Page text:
Related to the orange, the grapefruit is a larger, round citrus fruit which was named for the way it grows - in clusters like grapes. Grapefruits are more tart and tangy than an orange with just a hint of sweetness. In Latin, the grapefruit's name translates to "paradise."
The different varieties of grapefruit grow anywhere from 4 to 6 inches in width and can be seedless or with seeds. This fruit is mainly categorized by its color and can be called ruby, pink or white based on the color of the flesh.
Many modern diets call for consuming grapefruit to reduce the appetite and aid in the digestion and utilization of other foods. Grapefruit is very low in calories, making them a good choice for weight loss. Among the largest of the fruits available, some individuals think grapefruit is too tart to enjoy by itself. However, the pectin in grapefruit can help to prevent cancer, reduce bruising, prevent stroke and heart disease and relieve some cold symptoms. Grapefruit is also known to fight free radicals in the body.
This fruit was first discovered in 1750 in Barbados and is generally regarded to be the result from crossbreeding an orange and a pomelo (a citrus fruit brought to Barbados from Indonesia in the 17th Century).
Grapefruit had become an important commercial crop for Florida by 1880 and Florida is still a major supplier of grapefruits in the U.S. Texas, California and Arizona also grow grapefruit, as well as South Africa, Israel and Brazil.
Even though grapefruit is very low in calories, this fruit is a good source of potassium, vitamin C, folic acid, flavonoids and water-soluble fibers. Phytochemical are also found in grapefruit, including lycopene, glucarates, and liminoids.
A typical serving of grapefruit (1/2 of an average-sized red or pink fruit) provides the body with just 42 calories, 0.1 gram of fat, 0.8 grams of protein, 10.7 grams of carbohydrates, 6.9 grams of natural sugars and 1.6 grams of fiber.
Recent research shows that the pectin found in grapefruit is very similar to that found in the pectin of other fruits. While a typical whole grapefruit contains about 7.5 grams of pectin, the research which recommends eating 15 grams of grapefruit pectin each day would have an individual consuming two grapefruits in order to lower the risk of heart disease by approximately 20 percent.
Consuming grapefruit also seems to normalize the hematocrit levels in people. (Hematocrit refers to the percentage of red blood cells in the bloodstream.) A low hematocrit level typically reflects the presence of anemia. High levels of hematocrit can be an indication of severe dehydration. High levels are known to be associated with heart disease because the blood has become too viscous. Naringin, a flavonoid found in grapefruit, promotes the elimination of old red blood cells.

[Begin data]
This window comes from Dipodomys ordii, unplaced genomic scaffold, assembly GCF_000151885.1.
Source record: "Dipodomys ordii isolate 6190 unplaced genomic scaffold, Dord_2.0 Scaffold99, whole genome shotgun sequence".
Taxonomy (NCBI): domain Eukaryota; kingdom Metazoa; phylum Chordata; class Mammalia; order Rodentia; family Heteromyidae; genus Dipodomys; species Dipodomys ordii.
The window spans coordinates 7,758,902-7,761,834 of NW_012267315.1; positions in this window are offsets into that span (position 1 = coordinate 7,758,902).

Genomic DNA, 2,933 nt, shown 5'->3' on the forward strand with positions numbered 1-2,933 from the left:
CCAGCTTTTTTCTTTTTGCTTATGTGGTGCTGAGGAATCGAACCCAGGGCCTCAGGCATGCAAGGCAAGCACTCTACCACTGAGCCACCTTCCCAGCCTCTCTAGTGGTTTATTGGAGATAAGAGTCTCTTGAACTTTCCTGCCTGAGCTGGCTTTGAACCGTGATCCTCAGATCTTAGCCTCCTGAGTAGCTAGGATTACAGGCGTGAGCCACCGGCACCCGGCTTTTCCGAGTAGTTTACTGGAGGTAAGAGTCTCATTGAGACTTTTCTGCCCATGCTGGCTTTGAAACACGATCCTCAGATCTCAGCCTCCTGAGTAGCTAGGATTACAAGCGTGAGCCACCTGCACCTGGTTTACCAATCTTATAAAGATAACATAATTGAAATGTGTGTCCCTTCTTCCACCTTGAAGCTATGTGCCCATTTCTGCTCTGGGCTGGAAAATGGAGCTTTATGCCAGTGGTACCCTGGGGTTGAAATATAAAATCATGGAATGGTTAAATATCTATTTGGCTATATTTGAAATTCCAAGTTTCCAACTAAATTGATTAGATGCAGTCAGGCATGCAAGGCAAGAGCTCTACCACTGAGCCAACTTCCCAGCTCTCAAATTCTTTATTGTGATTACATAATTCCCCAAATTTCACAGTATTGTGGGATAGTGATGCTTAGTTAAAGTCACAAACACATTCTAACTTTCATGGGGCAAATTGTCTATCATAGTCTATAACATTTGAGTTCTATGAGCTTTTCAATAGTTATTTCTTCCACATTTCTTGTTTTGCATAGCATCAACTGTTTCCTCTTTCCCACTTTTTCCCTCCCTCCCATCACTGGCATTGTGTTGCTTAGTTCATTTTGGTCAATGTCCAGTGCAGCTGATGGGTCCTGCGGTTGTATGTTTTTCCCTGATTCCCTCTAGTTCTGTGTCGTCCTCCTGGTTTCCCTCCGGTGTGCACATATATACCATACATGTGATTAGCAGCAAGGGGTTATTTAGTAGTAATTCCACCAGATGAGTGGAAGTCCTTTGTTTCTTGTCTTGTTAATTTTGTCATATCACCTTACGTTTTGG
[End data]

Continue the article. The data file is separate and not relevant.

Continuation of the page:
Other research has shown that this flavonoid also helps to balance high levels of hematocrit. Alternative health professionals have long known that many of the natural compounds in herbs and other foods seem to impact the mechanisms which control balance in the body and aid in normalizing daily functions.
Grapefruit (particularly those with pink or red flesh) are also an excellent source for lycopene, a phytochemical which is important in the battles against cancer, macular degeneration and heart disease.
This fruit also contains other chemicals known to fight cancer: D-limonene inhibits the formation of tumors by promoting the growth of glutathione-s compounds in the liver, detoxifying agents. This enzyme works in the liver by helping to make toxins more water soluble so they can be excreted from the body.
Grapefruit also contains glucarates, compounds that help the body to eliminate excessive amounts of estrogen, possibly helping to prevent breast cancer.
A few people are allergic to citrus peels. However, citrus peels should never be eaten, whether an allergy is present in an individual or not.
People taking certain drugs should not consume grapefruit as it may interfere with the potency of the drug. Naringin found in grapefruit does not allow the body to break down certain drugs. If these drugs go unmetabolized, they remain in the body in much higher concentrations, thus allowing the risk for unwanted toxic effects.
Selecting and Storing
Good quality grapefruit is firm but a bit springy to the touch. Grapefruit seem heavy for their size. The skin does not have to be perfect in appearance from the outside, but if it appears to be soft or wilted or is green in color, it should not be eaten.
Another sign of decay in grapefruit is a soft spot at the stem end of the fruit. Grapefruits are juicier when warm, so some people prefer to store them at room temperature rather than refrigerate them. If stored in a refrigerator, grapefruit will keep for two to three weeks.
As with all fruits, the skin of the grapefruit should be washed before cutting to avoid transferring bacteria or allergens on the surface.
Serving Ideas for Grapefruit
Grapefruit can be eaten like oranges. However, other ways to serve grapefruit include:
- As a juice.
- Cutting up the sections and adding them to salads.
- By sprinkling the sections with maple syrup, nutmeg, cinnamon and then grilling.
- Making a salsa made of cilantro, chili peppers and diced grapefruit.
- Holford, P.(2004). The optimum nutrition bible. London : Piatkus
- Holford, P & Lawson, S. (2008). Optimum Nutrition Made Easy How to achieve optimum health. London : Piatkus
- Murray, M.T. et al.(2005). Encyclopedia of healing foods. London : Piatkus
- Yeager, S. & Prevention Health Books. (1998). The doctors book of food remedies : the newest discoveries in the power of food to cure and prevent health problems from aging and diabetes to ulcers and yeast infections. [Emmaus, Pa.] : Rodale
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